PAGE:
STRAIGHT talk. More than ever, that's what we need when it comes to agriculture and food production.
All too often, though, preconceived notions get in the way of honest discussion. That's especially counterproductive for young people who have an interest in working in the food industry.
So, how do we cut through the static to portray the world as it really is — both good and bad, rewards and challenges, exuberance and discouragement?
That question came to mind as I was watching the trailer for Farmland (to be released in 2014). The film's purpose is to portray the food production world as it really exists.
The film's website promotes the production by noting that most Americans have never stepped foot on a farm or ranch or even talked to the people who grow and raise the food we eat. Farmland will take an intimate look at the lives of farmers and ranchers in their 20s, all of whom are now responsible for running their farming businesses.
The film looks promising, with the potential to be both entertaining and provoking.
At only a few minutes long, the trailer alone is captivating and contains a number of great observations from interviews with the next generation of farmers tasked with feeding the world, such as:
* "The core of it is still growing and producing something, but the way we do it has changed."
* "The global demand for food is growing. As the younger generation, we have to find some way to keep up with that and maintain that."
* "It's all at the mercy of the weather. A few less inches of rain is the difference between a good crop and no crop."
* "You leave a lot to Mother Nature, and Mother Nature never takes a day off."
* "The basic needs for food don't just appear in a grocery store."
Those comments are revealing. These young people clearly don't have any illusions about their occupation of choice. These people are realists, yet they willingly embrace the challenges in front of them. Such practicality is encouraging!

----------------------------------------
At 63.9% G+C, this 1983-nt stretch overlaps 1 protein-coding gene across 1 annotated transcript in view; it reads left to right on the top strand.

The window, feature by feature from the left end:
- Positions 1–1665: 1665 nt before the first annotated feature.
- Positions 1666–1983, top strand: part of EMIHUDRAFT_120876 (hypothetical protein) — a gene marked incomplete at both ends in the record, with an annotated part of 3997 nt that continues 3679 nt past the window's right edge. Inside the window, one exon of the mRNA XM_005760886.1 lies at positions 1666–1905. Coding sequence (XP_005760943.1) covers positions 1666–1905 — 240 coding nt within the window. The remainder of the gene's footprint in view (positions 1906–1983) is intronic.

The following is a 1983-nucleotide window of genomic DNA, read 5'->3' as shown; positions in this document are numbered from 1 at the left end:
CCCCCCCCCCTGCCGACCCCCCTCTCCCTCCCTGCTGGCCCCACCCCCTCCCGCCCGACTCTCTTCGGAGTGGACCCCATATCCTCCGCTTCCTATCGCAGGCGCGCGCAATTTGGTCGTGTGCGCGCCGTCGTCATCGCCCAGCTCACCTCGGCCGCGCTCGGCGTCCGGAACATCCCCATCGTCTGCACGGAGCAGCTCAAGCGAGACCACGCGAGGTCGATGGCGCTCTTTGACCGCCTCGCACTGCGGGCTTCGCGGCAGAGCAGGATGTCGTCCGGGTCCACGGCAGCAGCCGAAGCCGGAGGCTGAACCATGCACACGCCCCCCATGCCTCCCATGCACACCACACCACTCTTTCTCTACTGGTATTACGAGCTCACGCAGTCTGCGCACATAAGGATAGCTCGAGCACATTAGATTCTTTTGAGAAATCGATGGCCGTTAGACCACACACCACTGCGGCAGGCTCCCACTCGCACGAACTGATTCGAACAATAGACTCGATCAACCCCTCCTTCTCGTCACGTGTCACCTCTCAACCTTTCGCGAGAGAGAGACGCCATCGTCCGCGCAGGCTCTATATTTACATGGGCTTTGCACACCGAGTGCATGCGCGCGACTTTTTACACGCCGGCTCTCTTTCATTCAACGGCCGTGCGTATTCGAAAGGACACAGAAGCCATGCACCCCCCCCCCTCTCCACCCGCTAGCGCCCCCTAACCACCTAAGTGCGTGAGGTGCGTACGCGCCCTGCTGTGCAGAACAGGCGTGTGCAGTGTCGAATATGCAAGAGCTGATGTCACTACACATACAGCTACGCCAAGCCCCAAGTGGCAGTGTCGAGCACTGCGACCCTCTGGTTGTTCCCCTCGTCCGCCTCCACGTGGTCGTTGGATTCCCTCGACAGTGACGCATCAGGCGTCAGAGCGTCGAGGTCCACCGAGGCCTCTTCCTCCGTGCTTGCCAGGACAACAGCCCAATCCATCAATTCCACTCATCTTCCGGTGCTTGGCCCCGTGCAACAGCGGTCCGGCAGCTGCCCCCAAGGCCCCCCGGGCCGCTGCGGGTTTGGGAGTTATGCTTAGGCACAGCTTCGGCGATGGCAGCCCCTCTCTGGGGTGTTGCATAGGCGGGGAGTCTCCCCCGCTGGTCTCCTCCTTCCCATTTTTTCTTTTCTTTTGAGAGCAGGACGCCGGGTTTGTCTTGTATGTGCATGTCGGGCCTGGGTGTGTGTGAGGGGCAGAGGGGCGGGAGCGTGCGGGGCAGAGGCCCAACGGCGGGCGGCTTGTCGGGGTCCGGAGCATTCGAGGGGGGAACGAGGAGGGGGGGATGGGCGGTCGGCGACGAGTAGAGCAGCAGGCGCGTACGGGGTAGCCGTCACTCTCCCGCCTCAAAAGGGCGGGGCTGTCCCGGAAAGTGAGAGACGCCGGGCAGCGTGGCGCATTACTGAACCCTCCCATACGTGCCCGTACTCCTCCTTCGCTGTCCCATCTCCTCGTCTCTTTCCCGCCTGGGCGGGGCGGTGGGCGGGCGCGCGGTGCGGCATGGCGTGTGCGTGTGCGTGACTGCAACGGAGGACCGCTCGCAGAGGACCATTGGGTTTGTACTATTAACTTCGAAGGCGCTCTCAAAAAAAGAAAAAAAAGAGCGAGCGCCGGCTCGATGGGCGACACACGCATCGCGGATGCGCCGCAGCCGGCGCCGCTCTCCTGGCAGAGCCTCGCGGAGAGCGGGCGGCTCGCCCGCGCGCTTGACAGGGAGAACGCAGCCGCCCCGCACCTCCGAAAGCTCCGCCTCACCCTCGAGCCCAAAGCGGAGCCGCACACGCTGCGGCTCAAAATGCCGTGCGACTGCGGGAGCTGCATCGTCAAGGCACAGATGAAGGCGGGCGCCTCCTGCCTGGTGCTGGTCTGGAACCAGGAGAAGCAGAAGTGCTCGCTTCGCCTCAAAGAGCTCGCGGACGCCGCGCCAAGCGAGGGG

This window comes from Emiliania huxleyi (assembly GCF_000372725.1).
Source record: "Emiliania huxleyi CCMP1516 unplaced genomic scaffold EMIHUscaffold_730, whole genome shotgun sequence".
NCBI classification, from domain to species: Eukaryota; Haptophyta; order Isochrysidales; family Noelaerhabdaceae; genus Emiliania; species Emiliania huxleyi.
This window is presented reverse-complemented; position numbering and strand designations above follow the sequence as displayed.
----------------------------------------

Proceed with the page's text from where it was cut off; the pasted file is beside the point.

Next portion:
Compare that to the list of critics who ridicule modern agriculture — often for criticism's sake alone.
One comment I read about a year ago from a well-known personality is especially pertinent within this discussion about the future of farming and ranching.
The critic claimed that the U.S. has "a history of bad farming. There's this Jeffersonian notion of the yeoman farmer as the backbone of our country and that we're somehow a nation of yeoman farmers. It's a bit of a farce. We never had a sustained tradition of great farming in this country. Never."
That's not what I saw when watching the Farmland trailer. Rather, I perceived young people who are committed to their occupation, doing the right thing and expressing a desire to press ahead to make things better.
Of course, that attitude didn't happen by accident. It resulted from having the right example ahead of them. No "sustained tradition of great farming" in America? Think again.
Appropriately, the film portrays these young people as being involved in "high-risk/high-reward jobs" and having a "passion for a way of life that has been passed down from generation to generation yet continues to evolve."
These progressive young people fully understand the conversation going on around food and food production. As such, they defy the negative, provincial stereotypes often assigned to production agriculture. Their commitment goes far beyond just doing a job.
"We spend so much time and so much effort into making something happen, so when it finally does happen, we're pretty proud of it," one explained.
Just imagine if more people took that attitude to work with them every day. It sure would make the world a better place.
*Dr. Nevil C. Speer is with Western Kentucky University and serves on the board of the National Institute for Animal Agriculture, a national organization devoted to engaging livestock producers and livestock health professionals in developing solutions for issues in the livestock industry.